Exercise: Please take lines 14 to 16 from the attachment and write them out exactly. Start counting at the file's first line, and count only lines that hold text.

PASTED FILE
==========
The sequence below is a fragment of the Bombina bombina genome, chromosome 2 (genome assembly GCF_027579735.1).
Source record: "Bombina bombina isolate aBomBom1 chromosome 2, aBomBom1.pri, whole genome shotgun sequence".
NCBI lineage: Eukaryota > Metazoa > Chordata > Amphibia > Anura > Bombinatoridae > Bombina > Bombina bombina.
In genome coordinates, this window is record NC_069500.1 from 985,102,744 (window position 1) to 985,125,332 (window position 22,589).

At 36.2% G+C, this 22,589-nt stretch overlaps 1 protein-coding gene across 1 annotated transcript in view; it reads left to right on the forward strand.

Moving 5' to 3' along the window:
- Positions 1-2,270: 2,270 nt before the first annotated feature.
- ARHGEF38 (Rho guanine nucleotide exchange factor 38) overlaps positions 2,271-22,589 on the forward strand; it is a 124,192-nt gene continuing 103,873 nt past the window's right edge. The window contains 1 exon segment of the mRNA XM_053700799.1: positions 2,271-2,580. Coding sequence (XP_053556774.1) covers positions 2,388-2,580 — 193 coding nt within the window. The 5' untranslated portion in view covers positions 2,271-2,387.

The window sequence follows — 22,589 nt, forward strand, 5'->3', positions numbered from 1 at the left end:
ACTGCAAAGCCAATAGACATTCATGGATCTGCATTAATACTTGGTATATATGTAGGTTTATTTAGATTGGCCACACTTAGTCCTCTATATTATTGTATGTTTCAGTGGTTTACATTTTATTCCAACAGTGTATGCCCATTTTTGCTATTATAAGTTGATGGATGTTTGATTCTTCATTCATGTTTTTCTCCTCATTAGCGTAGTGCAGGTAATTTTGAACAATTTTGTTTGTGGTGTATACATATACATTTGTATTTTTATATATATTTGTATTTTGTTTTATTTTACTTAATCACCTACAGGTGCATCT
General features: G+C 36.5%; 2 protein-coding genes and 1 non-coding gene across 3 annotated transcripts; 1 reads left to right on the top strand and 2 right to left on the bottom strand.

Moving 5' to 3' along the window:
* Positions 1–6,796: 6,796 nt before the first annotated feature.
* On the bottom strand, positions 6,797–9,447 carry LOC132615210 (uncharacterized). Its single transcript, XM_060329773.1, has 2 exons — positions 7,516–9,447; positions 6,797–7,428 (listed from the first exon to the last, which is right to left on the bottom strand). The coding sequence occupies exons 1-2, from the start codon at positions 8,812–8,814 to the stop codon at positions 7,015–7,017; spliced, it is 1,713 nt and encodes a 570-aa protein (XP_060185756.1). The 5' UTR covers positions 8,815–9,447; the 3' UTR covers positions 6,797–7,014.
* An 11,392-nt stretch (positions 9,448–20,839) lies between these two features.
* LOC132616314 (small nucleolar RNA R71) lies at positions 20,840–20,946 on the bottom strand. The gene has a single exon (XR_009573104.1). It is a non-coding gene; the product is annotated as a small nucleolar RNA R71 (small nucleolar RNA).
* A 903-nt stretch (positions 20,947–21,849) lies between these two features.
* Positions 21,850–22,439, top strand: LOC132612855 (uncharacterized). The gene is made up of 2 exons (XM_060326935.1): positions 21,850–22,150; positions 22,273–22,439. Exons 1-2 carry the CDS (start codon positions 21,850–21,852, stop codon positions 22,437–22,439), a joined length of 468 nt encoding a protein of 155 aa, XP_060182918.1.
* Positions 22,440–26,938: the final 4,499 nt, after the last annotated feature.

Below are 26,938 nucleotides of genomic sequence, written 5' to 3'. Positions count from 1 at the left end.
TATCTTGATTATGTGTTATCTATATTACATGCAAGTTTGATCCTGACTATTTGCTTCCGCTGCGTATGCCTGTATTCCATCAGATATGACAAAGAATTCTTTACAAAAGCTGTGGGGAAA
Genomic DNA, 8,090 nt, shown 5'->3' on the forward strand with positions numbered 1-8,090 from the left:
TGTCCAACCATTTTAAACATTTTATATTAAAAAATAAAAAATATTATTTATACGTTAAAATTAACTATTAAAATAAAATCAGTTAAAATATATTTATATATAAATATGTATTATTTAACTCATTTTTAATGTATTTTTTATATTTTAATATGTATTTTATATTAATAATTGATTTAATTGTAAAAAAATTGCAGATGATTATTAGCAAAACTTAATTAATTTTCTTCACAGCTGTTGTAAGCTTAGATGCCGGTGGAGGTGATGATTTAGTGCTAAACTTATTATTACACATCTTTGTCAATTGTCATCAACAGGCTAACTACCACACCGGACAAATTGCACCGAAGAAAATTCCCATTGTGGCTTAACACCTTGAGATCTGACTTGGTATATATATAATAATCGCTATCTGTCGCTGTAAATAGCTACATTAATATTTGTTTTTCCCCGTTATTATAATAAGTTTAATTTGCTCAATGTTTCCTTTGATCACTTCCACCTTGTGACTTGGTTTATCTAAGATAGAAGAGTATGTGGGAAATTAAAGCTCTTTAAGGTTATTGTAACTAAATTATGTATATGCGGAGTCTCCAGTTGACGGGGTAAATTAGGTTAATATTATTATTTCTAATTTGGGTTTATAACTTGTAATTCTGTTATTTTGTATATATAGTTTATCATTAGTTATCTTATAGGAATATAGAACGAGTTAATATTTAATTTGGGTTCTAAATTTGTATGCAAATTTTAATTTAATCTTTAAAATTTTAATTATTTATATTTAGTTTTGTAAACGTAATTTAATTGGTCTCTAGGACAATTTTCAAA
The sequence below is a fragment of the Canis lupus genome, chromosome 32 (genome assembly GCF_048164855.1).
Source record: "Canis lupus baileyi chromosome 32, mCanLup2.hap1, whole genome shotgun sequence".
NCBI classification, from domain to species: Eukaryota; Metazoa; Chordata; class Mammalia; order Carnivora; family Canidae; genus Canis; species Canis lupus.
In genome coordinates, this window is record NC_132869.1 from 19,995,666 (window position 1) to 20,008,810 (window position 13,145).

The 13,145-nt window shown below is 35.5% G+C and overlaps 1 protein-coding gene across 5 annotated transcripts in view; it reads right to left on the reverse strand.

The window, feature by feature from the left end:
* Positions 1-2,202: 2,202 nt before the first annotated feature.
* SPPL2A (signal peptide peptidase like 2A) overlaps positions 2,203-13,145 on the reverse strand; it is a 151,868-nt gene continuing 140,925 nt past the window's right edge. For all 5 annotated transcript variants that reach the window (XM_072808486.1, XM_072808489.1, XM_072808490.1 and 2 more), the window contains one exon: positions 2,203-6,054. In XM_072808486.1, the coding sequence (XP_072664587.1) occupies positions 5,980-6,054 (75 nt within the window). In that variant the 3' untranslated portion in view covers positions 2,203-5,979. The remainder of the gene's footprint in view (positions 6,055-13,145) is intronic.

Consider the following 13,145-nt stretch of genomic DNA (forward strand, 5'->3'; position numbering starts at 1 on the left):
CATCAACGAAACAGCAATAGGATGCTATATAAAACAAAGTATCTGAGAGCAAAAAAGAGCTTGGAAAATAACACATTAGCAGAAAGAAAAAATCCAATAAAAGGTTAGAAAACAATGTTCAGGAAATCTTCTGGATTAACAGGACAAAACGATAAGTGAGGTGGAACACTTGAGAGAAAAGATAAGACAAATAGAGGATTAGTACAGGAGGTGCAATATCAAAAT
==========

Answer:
* On the bottom strand, positions 6,797–9,447 carry LOC132615210 (uncharacterized). Its single transcript, XM_060329773.1, has 2 exons — positions 7,516–9,447; positions 6,797–7,428 (listed from the first exon to the last, which is right to left on the bottom strand). The coding sequence occupies exons 1-2, from the start codon at positions 8,812–8,814 to the stop codon at positions 7,015–7,017; spliced, it is 1,713 nt and encodes a 570-aa protein (XP_060185756.1). The 5' UTR covers positions 8,815–9,447; the 3' UTR covers positions 6,797–7,014.
* An 11,392-nt stretch (positions 9,448–20,839) lies between these two features.
* LOC132616314 (small nucleolar RNA R71) lies at positions 20,840–20,946 on the bottom strand. The gene has a single exon (XR_009573104.1). It is a non-coding gene; the product is annotated as a small nucleolar RNA R71 (small nucleolar RNA).